MU-MIMO: What It Is and How It Make WiFi Better

In our ongoing series about WiFi standards, we've discussed various advancements that have shaped the way we connect to the internet. Today, we're focusing on a game-changing innovation: Multi-User Multiple Input Multiple Output (MU-MIMO).

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Let's explore what MU-MIMO is, why it matters, and how to make the most of it.

What Is MU-MIMO?

WiFi speeds have increased significantly in the last two decades. Until 2008, the maximum link rate was 54 Mbit/s. In 2024, you can easily buy a WiFi 6 router that can theoretically max out at 9.6 Gbps.

These speed gains have been unlocked in no small part thanks to MU-MIMO technology, but what exactly is it?


MU-MIMO, short for Multi-User Multiple Input Multiple Output, is a wireless technology designed to improve the efficiency of WiFi networks by enabling multiple devices to receive data simultaneously without queueing up for their turn.

It's a successor to traditional single-user MIMO (SU-MIMO), which was introduced with the release of the 802.11n standard (2008) to divide network resources spatially so they could be transmitted simultaneously through multiple antennas. In other words, MIMO made it possible to send data packets in parallel across multiple lines of communication to increase throughput.

However, regular MIMO requires the receiving device to have the same number of antennas as the transmitting access point to fully utilize the available channels and maximize data transfer rates. This rarely happens in the real world because smartphones and laptops usually have fewer antennas compared to the AP.

MU-MIMO (first introduced with the 802.11ac standard, commonly referred to as WiFi 5) addresses this imbalance by allowing the router to split its attention and antennas among multiple devices simultaneously. This way, each device gets a portion of the router’s bandwidth and antennas, which aligns more closely with the actual capabilities of typical consumer electronics.

How Does MU-MIMO Work?

Multi-User MIMO routers come in different configurations, such as 2x2, 3x3, or 4x4. These numbers describe the number of antennas used for sending and receiving data. For example, a 2x2 MU-MIMO router has two antennas for sending data and two for receiving it, while a 4x4 setup includes four antennas for both sending and receiving.

To better understand how the number of antennas impacts MU-MIMO transmission, think of a restaurant with multiple waitstaff serving customers. In a traditional SU-MIMO setup, there's only one waiter serving tables one at a time. With MU-MIMO, multiple waitstaff are available to serve several tables simultaneously. The more waitstaff (antennas) there are, the more tables (devices) can be served concurrently.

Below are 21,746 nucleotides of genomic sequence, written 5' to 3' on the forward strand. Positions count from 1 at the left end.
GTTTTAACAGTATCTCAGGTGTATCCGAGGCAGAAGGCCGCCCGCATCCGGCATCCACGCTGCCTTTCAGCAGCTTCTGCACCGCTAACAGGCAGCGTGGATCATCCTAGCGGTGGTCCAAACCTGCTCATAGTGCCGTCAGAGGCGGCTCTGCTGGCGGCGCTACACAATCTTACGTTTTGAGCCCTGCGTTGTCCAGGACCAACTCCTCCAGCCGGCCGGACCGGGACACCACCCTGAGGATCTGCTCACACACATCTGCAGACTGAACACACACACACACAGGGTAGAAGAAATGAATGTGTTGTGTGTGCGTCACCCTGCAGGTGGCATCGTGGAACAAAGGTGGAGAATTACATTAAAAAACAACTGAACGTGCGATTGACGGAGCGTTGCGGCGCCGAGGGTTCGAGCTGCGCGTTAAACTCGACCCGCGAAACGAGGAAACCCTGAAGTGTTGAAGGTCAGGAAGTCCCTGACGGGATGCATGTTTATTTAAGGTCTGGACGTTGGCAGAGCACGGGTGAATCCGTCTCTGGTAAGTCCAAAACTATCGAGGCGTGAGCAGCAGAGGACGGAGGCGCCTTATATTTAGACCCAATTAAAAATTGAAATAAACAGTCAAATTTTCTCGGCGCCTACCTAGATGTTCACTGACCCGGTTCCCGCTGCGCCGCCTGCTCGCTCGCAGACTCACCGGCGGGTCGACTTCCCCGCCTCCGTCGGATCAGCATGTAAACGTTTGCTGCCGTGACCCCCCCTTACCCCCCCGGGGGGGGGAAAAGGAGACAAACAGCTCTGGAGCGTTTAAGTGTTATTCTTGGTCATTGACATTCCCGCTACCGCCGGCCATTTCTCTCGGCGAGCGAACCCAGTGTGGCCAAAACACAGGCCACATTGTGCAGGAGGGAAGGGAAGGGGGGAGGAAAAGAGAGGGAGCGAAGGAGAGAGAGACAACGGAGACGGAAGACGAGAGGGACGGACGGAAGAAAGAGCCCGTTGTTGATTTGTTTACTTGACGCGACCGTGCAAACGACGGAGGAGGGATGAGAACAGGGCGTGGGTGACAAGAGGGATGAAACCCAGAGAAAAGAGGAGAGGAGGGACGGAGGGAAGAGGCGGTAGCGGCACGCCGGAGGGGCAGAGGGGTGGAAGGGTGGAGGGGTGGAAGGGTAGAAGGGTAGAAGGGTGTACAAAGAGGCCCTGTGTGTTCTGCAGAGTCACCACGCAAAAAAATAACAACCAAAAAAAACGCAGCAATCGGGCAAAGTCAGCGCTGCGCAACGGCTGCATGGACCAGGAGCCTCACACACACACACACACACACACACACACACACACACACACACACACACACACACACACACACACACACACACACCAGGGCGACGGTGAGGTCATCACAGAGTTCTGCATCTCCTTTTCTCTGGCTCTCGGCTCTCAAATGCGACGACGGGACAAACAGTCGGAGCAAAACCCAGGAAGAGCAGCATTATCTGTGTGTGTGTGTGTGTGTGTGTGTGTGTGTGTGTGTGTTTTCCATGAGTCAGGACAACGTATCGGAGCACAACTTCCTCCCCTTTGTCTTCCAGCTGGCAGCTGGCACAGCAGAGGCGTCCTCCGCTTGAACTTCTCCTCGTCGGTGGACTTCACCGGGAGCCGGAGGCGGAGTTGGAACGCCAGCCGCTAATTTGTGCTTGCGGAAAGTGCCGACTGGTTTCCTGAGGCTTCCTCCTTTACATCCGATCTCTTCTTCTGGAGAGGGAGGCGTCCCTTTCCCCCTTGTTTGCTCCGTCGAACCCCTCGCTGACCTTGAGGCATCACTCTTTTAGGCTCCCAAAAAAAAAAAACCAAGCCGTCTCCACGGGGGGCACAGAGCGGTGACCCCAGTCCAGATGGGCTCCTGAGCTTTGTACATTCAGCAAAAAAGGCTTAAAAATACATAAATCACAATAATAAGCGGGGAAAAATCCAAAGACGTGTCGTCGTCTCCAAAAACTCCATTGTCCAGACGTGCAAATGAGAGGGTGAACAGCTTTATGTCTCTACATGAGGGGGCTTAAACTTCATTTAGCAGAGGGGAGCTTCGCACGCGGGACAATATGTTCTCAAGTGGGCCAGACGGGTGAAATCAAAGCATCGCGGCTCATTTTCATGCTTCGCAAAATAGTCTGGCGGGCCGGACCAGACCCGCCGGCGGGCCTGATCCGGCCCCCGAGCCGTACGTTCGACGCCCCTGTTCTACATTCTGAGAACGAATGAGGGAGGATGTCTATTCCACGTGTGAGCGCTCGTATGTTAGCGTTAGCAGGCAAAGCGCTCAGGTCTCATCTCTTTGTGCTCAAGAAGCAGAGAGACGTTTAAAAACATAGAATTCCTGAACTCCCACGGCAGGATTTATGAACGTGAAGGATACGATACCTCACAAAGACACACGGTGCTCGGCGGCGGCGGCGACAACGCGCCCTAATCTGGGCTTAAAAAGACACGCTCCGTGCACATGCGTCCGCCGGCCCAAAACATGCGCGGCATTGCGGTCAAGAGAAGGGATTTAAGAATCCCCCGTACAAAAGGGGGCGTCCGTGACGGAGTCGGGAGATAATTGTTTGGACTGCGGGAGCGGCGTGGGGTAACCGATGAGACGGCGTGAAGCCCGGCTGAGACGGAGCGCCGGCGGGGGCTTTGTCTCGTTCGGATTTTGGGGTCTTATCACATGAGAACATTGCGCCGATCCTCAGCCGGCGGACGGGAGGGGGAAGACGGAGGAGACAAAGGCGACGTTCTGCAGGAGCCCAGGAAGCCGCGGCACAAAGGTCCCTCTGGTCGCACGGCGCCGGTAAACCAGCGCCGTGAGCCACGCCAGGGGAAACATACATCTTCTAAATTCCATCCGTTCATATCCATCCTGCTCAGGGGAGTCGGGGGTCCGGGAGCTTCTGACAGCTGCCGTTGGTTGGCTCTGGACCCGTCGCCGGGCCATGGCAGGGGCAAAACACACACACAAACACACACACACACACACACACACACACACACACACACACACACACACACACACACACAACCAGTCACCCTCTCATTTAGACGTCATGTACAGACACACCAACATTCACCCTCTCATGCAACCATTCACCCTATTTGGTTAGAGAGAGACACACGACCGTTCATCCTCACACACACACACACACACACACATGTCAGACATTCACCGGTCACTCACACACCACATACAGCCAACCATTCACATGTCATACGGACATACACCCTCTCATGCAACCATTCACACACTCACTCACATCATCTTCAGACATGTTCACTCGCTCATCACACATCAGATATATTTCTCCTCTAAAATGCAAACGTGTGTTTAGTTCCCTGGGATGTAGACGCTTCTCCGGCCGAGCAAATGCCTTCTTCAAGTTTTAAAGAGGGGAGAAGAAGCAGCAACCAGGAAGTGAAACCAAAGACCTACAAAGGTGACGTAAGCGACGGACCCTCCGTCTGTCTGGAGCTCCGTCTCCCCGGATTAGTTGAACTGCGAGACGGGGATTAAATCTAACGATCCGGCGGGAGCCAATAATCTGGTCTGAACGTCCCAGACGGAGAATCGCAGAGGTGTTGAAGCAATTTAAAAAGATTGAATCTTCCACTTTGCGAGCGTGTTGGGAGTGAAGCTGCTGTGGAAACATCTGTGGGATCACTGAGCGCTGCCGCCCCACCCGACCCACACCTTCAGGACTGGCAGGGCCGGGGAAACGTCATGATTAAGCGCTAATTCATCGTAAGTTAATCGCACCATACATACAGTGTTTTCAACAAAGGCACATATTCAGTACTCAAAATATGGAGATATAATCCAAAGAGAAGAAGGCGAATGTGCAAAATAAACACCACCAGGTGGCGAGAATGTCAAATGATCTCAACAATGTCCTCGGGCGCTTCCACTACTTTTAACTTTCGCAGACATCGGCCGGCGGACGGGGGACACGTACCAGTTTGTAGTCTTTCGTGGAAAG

How Does MU-MIMO Work

What Are the Advantages and Disadvantages of MU-MIMO?

MU-MIMO technology promises several attractive benefits, but it also has some drawbacks that impact its real-world usefulness, especially for home users:

Advantages of MU-MIMO:

  • Improved speed and throughput: As we've explained, MU-MIMO allows multiple devices to communicate with the router simultaneously, and this leads to better overall network performance and faster data transfer rates.
  • Reduced latency: By serving multiple devices at once, MU-MIMO helps reduce latency, so you can enjoy smoother online gaming, video chatting, and other real-time applications that require quick and responsive connections.
  • Enhanced connection stability: Because MU-MIMO maintains a stable link to the network for more than one device at a time, the overall connection stability is enhanced in environments where multiple devices are operating simultaneously.

Disadvantages of MU-MIMO:

  • Client device support: To take full advantage of MU-MIMO, your client devices must also support the technology. Unfortunately, many devices currently don't support MU-MIMO (more about that in the next section).
  • Diminished returns in smaller networks: In environments with few devices, or where devices don't support MU-MIMO, the benefits of enabling MU-MIMO are less noticeable because the technology shines in settings with high device density.

Which WiFi Devices Support MU-MIMO?

On the transmitter (router) side, support for MU-MIMO is widespread as most WiFi 5 (802.11ac) and WiFi 6 (802.11ax) routers support MU-MIMO.

Popular examples of routers with MU-MIMO support include:

  • TP-Link Archer AX55 (2x2)
  • Asus RT-AX86U (4x4)
  • Asus ROG Rapture GT-AX6000 (4x4)
  • Netgear Nighthawk RAXE300 (4x4)
  • Synology RT6600ax (2x2)

On the receiver (device) side, the situation is, unfortunately, much bleaker as MU-MIMO support is usually found only in high-end devices, such as the Samsung Galaxy S22 Ultra or recently released iPhone models.

The good news is that even if your devices don't support MU-MIMO, having a router with MU-MIMO support can still benefit you. MU-MIMO's biggest selling point is its ability to handle multiple devices simultaneously, reducing congestion and improving overall network performance. This means that even devices without MU-MIMO support can experience a more stable and efficient connection when using a MU-MIMO-enabled router.

To Sum It Up

MU-MIMO technology represents a significant advancement in WiFi networking. By enabling more efficient use of network resources, it helps improve speed, reduce latency, and stabilize connections. While the technology requires compatible devices to fully exploit its benefits, even non-MU-MIMO devices can enjoy improved network performance when connected to MU-MIMO-enabled routers, which are now readily available at increasingly affordable prices.


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Wi-Fi Site Surveys, Analysis, Troubleshooting runs on a MacBook (macOS 10.12+) or any laptop (Windows 7/8/10/11) with a standard 802.11a/b/g/n/ac/ax wireless network adapter.